Friday, January 9, 2009

S&P's downgrade for Ireland

Here are my two cheers to S&P for today’s note on downgrading its outlook on Ireland –
One Cheer: for getting there late (although it is better than never), and
Another Cheer: for getting it so dramatically wrong, their ‘pessimism’ actually sounds like exuberant optimism when compared with reality.

Here are the details (all quotes are from S&P statement):

“Standard & Poor's Ratings Services said today it revised its outlook on the Republic of Ireland to negative from stable, on what we view as mounting fiscal pressures and deterioration of key economic sectors. At the same time, the 'AAA' long-term and 'A-1+' short-term sovereign credit ratings were affirmed. Standard & Poor's also affirmed its 'AAA/A-1+' ratings on the debt programs and instruments of those Irish banks where they are guaranteed until maturity by the Republic of Ireland.”

Hmm, let me get this right – Irish Government debt is ranked above junk level. Irish Government debt underwrites junk corporate debt of our banks, that in itself is over x2 times Irish GDP or over x5 times Government share of the entire Irish economy. So: 1:6 is AAA/A-1+, while 5:6 is something along the lines of B to CCC quality, absent guarantee. But the whole thing is AAA/A-1+... This does look to me like the logic of securitized mortgages ratings of the good old past – no weighted average can achieve this risk pricing. A BBB for Ireland Inc and B/CCC for the banks sounds to me like a better mark.

"The outlook revision reflects our opinion of the rising economic policy challenges stemming from the contraction of the key housing, construction, and financial sectors, which have spurred many years of strong economic growth and fiscal consolidation," said Standard & Poor's credit analyst Trevor Cullinan. …We have observed that general government debt levels also increased substantially between 2007 and 2008, by more than 16% of GDP, as a result of the widening deficit, although a substantial portion of the increased indebtedness (10% of GDP) remains in Exchequer cash balances as a liquidity buffer.”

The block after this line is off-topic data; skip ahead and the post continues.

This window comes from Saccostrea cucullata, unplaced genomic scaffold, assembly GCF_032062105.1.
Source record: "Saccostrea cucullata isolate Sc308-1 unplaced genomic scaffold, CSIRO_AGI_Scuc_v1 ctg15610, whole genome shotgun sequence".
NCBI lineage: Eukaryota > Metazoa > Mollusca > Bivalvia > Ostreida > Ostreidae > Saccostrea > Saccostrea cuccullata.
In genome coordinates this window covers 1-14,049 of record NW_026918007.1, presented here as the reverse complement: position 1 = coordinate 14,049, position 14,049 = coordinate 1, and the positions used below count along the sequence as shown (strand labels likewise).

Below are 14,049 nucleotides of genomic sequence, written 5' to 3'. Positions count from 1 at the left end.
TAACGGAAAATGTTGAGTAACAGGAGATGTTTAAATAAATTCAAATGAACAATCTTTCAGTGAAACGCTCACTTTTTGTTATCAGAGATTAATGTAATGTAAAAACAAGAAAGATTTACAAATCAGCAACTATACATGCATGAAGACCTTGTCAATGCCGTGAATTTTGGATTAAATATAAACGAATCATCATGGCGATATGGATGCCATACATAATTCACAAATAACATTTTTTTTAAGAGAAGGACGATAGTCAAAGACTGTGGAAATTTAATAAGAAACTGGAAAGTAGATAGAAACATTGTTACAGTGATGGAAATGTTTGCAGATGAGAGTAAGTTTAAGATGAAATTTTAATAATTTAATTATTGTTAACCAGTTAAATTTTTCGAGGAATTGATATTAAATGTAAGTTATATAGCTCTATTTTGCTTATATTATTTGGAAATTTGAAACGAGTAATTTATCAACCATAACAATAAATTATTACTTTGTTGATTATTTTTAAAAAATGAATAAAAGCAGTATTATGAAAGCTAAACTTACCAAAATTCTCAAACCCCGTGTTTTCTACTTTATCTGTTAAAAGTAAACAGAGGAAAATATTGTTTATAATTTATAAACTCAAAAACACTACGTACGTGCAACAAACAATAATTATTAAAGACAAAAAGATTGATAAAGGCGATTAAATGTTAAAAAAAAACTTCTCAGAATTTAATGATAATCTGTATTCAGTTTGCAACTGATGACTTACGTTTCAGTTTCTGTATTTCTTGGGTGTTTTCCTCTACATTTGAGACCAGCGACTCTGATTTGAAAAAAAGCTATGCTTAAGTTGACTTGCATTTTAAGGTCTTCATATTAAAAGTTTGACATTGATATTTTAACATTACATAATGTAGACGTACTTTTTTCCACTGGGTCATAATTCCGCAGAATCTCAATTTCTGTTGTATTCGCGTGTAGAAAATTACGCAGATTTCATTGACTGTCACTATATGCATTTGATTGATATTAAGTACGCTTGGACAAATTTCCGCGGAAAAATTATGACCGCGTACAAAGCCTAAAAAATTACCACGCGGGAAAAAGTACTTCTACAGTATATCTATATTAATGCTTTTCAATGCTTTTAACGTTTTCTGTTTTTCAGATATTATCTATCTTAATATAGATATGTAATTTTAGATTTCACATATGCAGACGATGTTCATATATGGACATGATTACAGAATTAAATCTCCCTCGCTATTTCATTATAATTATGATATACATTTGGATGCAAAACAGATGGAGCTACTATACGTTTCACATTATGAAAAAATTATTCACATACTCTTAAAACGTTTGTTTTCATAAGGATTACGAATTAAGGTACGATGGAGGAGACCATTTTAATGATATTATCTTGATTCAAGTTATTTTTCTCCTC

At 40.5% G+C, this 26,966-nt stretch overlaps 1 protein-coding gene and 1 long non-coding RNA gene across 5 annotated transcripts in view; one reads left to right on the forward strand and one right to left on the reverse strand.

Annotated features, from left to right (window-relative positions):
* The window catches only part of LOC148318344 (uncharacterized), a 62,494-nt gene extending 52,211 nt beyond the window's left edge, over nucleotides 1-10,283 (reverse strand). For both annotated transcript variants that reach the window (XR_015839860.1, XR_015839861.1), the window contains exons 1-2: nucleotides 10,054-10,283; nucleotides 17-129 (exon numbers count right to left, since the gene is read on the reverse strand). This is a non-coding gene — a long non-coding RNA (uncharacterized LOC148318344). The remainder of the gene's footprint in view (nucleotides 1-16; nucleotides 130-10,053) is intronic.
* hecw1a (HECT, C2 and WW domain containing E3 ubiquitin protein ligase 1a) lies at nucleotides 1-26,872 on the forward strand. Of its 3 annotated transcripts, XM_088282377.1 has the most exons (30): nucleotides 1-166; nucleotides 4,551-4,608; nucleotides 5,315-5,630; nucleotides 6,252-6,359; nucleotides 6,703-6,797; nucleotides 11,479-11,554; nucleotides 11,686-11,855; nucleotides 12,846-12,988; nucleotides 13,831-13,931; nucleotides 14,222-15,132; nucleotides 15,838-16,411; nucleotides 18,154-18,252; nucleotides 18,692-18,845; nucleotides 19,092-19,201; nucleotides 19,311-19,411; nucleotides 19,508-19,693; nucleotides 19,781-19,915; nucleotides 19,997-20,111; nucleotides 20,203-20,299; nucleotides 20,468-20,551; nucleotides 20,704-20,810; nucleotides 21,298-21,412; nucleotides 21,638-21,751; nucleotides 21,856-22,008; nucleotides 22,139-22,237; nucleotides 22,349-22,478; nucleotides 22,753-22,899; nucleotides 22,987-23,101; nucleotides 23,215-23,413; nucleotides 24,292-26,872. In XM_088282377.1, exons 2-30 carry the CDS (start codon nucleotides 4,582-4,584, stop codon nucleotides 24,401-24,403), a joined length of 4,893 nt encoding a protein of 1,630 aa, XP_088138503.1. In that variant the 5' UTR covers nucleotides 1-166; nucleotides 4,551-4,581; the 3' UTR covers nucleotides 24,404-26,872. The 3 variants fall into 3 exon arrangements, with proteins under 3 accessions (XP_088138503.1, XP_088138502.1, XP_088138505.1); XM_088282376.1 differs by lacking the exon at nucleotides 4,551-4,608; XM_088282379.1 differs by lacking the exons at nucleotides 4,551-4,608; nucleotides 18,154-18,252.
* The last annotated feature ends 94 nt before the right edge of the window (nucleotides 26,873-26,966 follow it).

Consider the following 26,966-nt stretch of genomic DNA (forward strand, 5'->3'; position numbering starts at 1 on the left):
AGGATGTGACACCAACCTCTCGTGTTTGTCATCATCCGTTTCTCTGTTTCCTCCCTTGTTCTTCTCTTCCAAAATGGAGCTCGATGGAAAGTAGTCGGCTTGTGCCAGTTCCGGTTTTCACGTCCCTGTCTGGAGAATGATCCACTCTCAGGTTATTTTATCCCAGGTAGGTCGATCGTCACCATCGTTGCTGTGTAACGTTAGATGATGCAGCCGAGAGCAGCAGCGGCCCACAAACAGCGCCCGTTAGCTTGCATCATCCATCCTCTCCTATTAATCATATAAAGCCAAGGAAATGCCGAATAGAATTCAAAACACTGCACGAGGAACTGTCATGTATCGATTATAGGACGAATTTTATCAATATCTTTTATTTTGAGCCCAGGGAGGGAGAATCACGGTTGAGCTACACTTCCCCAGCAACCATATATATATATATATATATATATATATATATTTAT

This is fine, with a small caveat – all these trends were more than pronounced around the end of Q3 – the time by which the likes of our General Government Deficit has recorded expansion of 6% (Q1 2008 on Q1 2007), 10% (Q2 2008 on Q2 2007) and 12% (Q3 2008 on Q3 2007), the economy was in an official recession (2 quarters running) and the housing prices have been falling for some 11 months! S&P's ‘better late than never’ is hardly a useful time-line from the point of view of bonds investors who subscribed this week to another pile of Irish paper. Is S&P actually timing its notes after the issues are placed or was timing some pure coincidence?

“We note that the government has also extended guarantees to seven domestic credit institutions through Sept. 29, 2010, increasing general government guaranteed debt to an estimated 228% of GDP in 2009. Banking system exposure to the property and construction sector of about one-third of total loans (excluding interbank lending) suggests a high risk of asset deterioration at these institutions.”

Not a word on banks recapitalization scheme costs here - worth another 5-7% of GDP? Or the fact that the Government is planning to tap the markets for some €20bn in fresh debt in 2009 (possibly €30bn – should recapitalization scheme materialize and should the government redeem April 2009 bonds)? Or the fact that GDP is not something that should be used to peg our credit worthiness on, as GDP/GNP gap stands massive and rising?

As per 1/3 loan books exposure to property and construction sector… Anglo-Irish Bank’s annual results (December 2008) show 87% loan book exposure to Property & Construction. Bank of Ireland (as of July 2008) reported 26% exposure to Property & Construction, plus 44% to Residential Mortgages, so total BofI Property exposure was 70%, with some of the 'Other' loans secured against Property & Construction assets. AIB – also July 2008 figures – showed 37% exposure to Construction & Property, 23% to Residential Mortgages, giving it a grand total exposure to Property & Construction of 60%. Given that the rest of the sector (consider a relative banking minnow of IL&P - Construction & Property exposure of 6% of the banking book and 88% to Mortgages, yielding implicit exposure to Construction & Property sector of 94%) is even more entangled in Property & Construction lending, would the maths genius in S&P who did their sums please raise his hand?